How can I keep Mom from doing tasks that just require me to do more work?
My mother,84, has late-moderate Alzheimers. She has been living with me for a bit over a year now and one of my sisters and I share the care. At this point, she is doing pretty well other than her recent memory does not exist.
Mom likes to keep up with the housework, which helps me greatly. However, there is a problem with the laundry. First of all, I do not ask her to do my laundry, but I appreciate her efforts. The problem is she does not remember to hang my shirts, she folds. I am not a folder and want my shirts hung. I have asked her a million times and have even left hangers out where she can see them. Today when I came home from work, she put two shirts on hangers and let them lay on the bed on top of each other instead of hanging them in my closet. The other six shirts were, yep, folded and wrinkled. I am really frustrated because I've run out of ideas and do not want to upset her by telling her. Should I just hide my laundry so she can't find it? Please help.
Doing chores with Alzheimer's (AD) is, at best, disconcerting and, at worst, hazardous. In the early stage of this disease, the abilities to organize and to make decisions or choices is slowly eradicated by the changes in specific parts of the brain. These organic changes make it extremely difficult for a person with AD to do routine tasks or chores. Coupled with impaired memory the difficulty grows.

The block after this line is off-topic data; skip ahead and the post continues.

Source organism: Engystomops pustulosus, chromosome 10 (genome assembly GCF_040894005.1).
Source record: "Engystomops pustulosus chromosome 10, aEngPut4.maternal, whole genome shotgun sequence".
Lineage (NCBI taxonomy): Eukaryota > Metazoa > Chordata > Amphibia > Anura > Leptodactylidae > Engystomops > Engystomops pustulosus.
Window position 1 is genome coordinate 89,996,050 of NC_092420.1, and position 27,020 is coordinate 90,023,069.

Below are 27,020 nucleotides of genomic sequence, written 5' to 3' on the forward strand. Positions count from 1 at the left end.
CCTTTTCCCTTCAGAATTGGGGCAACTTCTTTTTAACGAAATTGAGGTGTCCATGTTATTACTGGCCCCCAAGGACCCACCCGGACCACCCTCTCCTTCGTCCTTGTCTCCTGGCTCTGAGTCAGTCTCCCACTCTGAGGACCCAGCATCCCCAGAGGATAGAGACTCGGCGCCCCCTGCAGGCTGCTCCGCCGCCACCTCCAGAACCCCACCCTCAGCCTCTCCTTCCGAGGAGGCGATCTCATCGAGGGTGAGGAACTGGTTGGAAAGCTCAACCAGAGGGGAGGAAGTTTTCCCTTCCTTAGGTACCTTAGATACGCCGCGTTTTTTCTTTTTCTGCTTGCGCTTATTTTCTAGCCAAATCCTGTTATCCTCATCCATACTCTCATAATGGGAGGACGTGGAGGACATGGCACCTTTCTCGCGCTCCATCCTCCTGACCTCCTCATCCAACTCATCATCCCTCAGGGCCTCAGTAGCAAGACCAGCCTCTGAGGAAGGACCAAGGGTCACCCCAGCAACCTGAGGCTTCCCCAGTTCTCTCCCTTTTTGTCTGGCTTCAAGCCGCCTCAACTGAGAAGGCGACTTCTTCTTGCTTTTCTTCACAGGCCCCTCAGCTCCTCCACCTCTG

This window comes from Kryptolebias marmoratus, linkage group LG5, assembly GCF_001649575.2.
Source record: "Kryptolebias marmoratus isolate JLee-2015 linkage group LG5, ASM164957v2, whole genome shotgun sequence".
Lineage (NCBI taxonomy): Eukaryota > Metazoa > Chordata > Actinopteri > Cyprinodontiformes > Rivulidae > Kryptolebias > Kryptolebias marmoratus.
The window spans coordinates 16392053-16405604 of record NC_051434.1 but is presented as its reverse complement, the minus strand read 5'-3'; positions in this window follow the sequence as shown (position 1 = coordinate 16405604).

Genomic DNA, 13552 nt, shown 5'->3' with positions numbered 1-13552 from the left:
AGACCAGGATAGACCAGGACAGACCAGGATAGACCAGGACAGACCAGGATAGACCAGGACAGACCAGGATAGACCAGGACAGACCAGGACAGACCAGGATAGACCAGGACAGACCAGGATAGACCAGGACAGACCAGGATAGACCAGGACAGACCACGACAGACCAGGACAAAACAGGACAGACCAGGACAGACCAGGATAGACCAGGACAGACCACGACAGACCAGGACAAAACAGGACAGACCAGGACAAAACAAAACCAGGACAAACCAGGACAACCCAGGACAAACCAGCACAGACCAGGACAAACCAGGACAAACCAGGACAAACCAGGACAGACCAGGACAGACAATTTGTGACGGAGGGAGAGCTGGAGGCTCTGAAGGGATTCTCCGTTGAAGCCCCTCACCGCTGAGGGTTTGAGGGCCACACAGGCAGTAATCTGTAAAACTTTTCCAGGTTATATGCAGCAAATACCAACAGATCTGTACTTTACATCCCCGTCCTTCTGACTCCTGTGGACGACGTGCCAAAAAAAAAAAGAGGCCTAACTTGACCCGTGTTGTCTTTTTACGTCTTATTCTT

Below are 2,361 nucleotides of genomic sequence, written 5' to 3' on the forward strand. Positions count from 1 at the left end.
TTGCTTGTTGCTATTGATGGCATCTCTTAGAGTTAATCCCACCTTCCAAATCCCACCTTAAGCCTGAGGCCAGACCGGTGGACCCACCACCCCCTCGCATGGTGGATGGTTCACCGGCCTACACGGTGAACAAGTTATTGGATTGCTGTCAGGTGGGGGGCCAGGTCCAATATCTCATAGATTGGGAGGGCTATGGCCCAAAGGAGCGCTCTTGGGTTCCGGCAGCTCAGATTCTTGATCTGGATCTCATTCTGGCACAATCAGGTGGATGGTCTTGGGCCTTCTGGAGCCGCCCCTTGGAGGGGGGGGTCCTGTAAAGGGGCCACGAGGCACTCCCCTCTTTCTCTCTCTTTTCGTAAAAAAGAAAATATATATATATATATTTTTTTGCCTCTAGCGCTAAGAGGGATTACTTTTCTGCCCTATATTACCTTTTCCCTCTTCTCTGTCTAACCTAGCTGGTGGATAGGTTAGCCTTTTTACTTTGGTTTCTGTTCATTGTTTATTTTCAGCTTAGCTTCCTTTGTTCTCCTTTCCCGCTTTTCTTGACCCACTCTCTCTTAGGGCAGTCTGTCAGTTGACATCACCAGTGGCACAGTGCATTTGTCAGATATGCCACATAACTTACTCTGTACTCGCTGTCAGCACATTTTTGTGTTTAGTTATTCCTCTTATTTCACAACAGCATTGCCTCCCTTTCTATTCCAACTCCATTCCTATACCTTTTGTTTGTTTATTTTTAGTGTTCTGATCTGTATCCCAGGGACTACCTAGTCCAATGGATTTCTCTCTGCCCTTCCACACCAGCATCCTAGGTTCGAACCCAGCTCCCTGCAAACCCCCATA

If your mom wants to continue feeling like a contributing member of her family, then performing tasks is an important part of her well-being. The efficacy or perfection of the chore is not important - her feeling of contribution is.
I strongly urge you to bring your special clothing to the dry cleaners or other laundry service. Get them out of her view and leave enough alternative articles for her to launder to help her function as well as possible or at least feeling that she is. It is imperative that you praise her efforts and offer positive feedback. Remember that no matter how many reminders you give, the disease has taken away her ability to process the information and you simply cannot reason with someone who has lost the skill to do so. Becoming angry or showing disappointment at her failed efforts only contributes to her feelings of failure and leaves you frustrated and tired.
If your need for 'hung shirts' outweighs her continued need to do these tasks, perhaps someone else may be a preferred cargeiver. There will be many more choices you will have to make as the disease progresses and learning to 'choose your battles' and to manage your expectations will be the best for both of you.
Remember to take care of you.